He is generally cited as the creator of the "star system" within Metro-Goldwyn-Mayer (MGM) in its golden years. Known always as Louis B. Mayer and often simply as "L.B.", he believed in "wholesome entertainment" and went to great lengths so that MGM had "more stars than there are in the heavens".
In 1914, the partners organized their own film distribution agency in Boston. Mayer paid D.W. Griffith $25,000 for the exclusive rights to show The Birth of a Nation (1915) in New England. Although Mayer made the bid on a film that one of his scouts had seen, but he had not, his decision netted him over $100,000. Mayer partnered with Richard A. Rowland in 1916 to create Metro Pictures Corporation, a talent booking agency, in New York City.
Two years later, Mayer moved to Los Angeles and formed his own production company, Louis B. Mayer Pictures Corporation. The first production was 1918's Virtuous Wives. A partnership was set up with B. P. Schulberg to make the Mayer-Schulberg Studio. Mayer's big breakthrough, however, was in April 1924 when Marcus Loew, owner of the Loews Theatres chain, merged Metro Pictures, Samuel Goldwyn's Goldwyn Pictures Corporation, and Mayer Pictures into Metro-Goldwyn-Mayer under the supervision of Nicholas Schenck in New York City. As "Vice-President in Charge of Production" based in Los Angeles, Mayer effectively controlled MGM for the next 27 years.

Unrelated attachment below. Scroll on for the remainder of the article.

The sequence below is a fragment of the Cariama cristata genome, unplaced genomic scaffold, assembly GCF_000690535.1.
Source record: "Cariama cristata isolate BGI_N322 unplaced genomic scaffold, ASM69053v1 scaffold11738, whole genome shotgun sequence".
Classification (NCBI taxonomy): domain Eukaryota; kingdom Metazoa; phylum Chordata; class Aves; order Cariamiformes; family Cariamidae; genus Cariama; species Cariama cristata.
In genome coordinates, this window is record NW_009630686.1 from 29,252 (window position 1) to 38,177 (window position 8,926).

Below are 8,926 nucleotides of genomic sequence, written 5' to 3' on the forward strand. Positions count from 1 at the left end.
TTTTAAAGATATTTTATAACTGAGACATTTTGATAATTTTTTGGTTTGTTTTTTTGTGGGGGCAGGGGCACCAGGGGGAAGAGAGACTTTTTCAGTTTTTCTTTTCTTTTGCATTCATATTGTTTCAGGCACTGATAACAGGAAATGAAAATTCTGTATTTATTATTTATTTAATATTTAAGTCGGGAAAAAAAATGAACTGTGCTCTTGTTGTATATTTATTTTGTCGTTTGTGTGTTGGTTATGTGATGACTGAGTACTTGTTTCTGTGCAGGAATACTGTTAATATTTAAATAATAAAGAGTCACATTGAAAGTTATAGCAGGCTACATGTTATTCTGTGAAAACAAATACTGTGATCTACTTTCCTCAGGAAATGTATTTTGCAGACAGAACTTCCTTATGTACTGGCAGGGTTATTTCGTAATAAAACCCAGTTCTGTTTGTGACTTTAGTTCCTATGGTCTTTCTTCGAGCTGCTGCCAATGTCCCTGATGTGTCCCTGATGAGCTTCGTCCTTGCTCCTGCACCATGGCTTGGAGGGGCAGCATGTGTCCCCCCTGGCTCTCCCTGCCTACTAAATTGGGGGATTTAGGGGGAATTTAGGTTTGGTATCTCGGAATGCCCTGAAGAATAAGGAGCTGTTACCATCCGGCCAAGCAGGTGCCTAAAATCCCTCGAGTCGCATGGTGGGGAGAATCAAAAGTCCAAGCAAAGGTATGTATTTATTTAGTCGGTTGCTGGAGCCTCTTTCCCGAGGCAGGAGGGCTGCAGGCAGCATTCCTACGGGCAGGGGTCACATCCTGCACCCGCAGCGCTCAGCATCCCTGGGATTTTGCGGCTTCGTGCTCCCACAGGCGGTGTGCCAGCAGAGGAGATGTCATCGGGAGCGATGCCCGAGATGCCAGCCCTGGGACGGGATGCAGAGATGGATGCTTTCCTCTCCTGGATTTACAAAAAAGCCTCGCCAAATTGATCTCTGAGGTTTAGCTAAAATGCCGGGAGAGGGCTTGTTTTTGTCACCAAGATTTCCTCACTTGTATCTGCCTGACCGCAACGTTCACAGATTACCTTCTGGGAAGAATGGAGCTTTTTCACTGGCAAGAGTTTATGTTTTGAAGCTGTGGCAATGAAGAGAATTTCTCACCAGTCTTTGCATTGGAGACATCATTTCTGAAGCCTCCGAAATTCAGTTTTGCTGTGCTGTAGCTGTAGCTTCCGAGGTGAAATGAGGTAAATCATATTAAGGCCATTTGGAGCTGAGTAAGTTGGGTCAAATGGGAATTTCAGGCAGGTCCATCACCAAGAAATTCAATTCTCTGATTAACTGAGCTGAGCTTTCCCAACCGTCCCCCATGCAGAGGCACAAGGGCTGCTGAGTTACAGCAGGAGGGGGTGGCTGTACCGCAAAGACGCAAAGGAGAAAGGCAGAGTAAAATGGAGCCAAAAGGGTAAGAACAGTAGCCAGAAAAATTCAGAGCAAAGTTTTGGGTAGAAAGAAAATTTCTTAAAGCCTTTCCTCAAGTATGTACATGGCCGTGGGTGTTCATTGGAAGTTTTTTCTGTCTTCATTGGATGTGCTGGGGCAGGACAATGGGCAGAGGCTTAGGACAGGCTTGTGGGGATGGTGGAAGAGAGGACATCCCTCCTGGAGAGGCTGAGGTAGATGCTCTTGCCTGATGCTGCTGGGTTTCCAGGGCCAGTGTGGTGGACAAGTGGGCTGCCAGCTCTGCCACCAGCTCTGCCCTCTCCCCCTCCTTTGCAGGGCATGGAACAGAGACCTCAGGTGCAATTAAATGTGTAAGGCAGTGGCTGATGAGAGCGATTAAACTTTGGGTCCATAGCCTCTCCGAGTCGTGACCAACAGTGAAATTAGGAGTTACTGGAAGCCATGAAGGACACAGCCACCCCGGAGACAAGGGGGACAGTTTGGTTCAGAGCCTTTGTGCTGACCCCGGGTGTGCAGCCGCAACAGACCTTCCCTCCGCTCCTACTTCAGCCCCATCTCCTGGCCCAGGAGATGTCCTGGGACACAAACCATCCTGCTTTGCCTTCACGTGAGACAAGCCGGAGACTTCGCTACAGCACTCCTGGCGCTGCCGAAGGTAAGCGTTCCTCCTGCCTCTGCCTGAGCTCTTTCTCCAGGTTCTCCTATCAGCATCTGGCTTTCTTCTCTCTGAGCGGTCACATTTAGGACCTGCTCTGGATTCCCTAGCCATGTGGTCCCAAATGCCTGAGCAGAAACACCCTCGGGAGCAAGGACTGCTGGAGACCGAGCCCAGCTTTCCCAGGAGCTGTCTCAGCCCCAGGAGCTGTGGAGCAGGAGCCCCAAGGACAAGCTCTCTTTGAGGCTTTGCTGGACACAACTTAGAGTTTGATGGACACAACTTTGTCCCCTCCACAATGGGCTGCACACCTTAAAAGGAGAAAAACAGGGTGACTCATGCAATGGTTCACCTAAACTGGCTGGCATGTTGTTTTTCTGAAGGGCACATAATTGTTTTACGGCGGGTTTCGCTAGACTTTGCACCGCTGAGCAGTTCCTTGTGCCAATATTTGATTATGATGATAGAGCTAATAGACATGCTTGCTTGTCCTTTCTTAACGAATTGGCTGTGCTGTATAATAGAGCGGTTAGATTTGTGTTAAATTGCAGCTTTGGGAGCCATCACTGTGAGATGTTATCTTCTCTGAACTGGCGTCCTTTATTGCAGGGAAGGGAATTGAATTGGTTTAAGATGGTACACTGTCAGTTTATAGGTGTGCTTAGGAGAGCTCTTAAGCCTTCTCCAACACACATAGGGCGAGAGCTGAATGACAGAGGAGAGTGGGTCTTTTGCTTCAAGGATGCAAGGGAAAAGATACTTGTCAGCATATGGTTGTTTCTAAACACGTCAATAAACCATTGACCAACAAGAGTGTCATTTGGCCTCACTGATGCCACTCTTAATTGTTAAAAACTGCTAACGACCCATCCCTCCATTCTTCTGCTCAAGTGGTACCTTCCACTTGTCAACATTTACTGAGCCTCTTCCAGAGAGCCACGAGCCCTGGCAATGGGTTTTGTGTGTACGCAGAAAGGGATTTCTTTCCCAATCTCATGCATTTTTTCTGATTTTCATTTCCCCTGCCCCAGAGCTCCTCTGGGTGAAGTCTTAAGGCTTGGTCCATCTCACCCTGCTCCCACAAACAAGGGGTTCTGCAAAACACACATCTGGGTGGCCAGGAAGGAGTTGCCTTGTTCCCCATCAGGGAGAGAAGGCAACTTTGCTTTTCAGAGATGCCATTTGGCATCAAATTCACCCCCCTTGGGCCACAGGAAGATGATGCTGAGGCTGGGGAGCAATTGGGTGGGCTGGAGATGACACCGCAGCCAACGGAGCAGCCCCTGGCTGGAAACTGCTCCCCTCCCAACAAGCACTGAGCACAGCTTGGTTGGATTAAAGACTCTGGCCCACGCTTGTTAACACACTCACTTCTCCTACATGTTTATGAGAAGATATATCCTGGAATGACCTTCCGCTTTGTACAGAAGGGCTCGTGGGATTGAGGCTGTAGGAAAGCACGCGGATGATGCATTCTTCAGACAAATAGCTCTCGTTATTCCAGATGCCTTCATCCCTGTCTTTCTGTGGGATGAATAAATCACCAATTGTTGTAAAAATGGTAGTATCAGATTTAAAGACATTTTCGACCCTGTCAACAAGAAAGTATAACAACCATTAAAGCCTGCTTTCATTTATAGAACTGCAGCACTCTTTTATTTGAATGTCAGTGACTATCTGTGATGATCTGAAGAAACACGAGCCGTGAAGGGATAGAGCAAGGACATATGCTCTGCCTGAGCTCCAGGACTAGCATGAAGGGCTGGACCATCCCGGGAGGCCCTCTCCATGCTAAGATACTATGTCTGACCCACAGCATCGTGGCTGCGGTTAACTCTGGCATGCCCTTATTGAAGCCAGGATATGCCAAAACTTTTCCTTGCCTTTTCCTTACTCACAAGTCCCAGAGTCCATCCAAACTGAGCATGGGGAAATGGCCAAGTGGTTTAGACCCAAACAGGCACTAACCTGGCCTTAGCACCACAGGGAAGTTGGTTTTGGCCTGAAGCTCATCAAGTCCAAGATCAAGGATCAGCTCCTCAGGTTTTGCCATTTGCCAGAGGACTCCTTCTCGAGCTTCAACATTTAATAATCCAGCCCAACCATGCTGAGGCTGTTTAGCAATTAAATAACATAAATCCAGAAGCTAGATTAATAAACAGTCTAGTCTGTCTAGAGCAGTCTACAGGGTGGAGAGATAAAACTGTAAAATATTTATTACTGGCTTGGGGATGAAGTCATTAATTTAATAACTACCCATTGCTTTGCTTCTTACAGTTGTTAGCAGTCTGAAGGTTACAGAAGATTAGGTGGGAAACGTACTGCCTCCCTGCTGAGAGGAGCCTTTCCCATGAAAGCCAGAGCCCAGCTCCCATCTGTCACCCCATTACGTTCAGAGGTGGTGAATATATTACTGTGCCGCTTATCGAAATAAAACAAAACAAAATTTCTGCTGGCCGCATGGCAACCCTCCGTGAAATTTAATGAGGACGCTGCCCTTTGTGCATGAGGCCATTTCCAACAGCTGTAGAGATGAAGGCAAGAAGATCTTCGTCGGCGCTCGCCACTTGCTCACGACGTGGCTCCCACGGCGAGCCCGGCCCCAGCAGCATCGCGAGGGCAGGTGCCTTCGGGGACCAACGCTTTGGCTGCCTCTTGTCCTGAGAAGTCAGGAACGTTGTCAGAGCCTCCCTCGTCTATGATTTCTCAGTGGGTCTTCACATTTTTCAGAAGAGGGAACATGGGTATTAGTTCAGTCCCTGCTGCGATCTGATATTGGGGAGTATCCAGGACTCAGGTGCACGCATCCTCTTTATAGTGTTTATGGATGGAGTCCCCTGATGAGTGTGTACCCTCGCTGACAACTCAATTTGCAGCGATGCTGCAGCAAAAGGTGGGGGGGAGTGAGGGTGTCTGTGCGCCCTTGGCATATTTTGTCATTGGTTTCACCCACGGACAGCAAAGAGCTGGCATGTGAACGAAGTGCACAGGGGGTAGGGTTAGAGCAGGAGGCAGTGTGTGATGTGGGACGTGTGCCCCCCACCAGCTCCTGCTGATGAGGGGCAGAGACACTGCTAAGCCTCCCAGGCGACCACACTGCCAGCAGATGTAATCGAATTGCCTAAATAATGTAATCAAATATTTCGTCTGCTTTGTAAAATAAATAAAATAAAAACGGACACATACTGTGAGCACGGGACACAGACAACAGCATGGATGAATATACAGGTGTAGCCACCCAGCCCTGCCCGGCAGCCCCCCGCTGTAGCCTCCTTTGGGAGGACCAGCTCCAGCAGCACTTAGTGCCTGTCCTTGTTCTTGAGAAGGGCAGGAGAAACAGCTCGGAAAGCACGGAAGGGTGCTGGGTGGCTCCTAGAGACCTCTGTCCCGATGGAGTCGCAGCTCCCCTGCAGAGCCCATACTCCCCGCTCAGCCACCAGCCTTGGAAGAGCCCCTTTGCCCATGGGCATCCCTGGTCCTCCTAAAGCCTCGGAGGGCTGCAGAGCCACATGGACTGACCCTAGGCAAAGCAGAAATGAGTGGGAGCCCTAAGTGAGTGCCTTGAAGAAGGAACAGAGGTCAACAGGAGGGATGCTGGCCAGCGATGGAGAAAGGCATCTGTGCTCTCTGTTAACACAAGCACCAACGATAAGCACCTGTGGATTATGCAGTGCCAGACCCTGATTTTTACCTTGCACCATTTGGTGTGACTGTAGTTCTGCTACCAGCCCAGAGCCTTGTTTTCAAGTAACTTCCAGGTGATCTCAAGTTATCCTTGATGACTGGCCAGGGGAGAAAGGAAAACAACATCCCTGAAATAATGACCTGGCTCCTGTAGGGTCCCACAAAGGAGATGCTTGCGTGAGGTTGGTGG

In 1927, Loew died, leaving control of MGM to Schenck. In 1929, the head of rival studio Fox Film Corporation, William Fox, arranged to buy controlling interest from Schenck. Mayer and Thalberg were outraged -- they were in charge of MGM but had no say in the deal -- and this only served to worsen an already tense relationship between Schenck and Mayer (reportedly, Mayer called Schenck "Mr. Skunk" in private). Mayer went to the Justice Department and, through his political connections, got the department to file antitrust charges against Fox. The fact that Fox was seriously injured in the summer of 1929 in a car accident -- and the stock market crash took place in the fall of 1929 -- meant the Loews-Fox deal was doomed, even if the Justice Department had given its blessing. Nonetheless, Schenck blamed Mayer for the deal's collapse and never forgave him.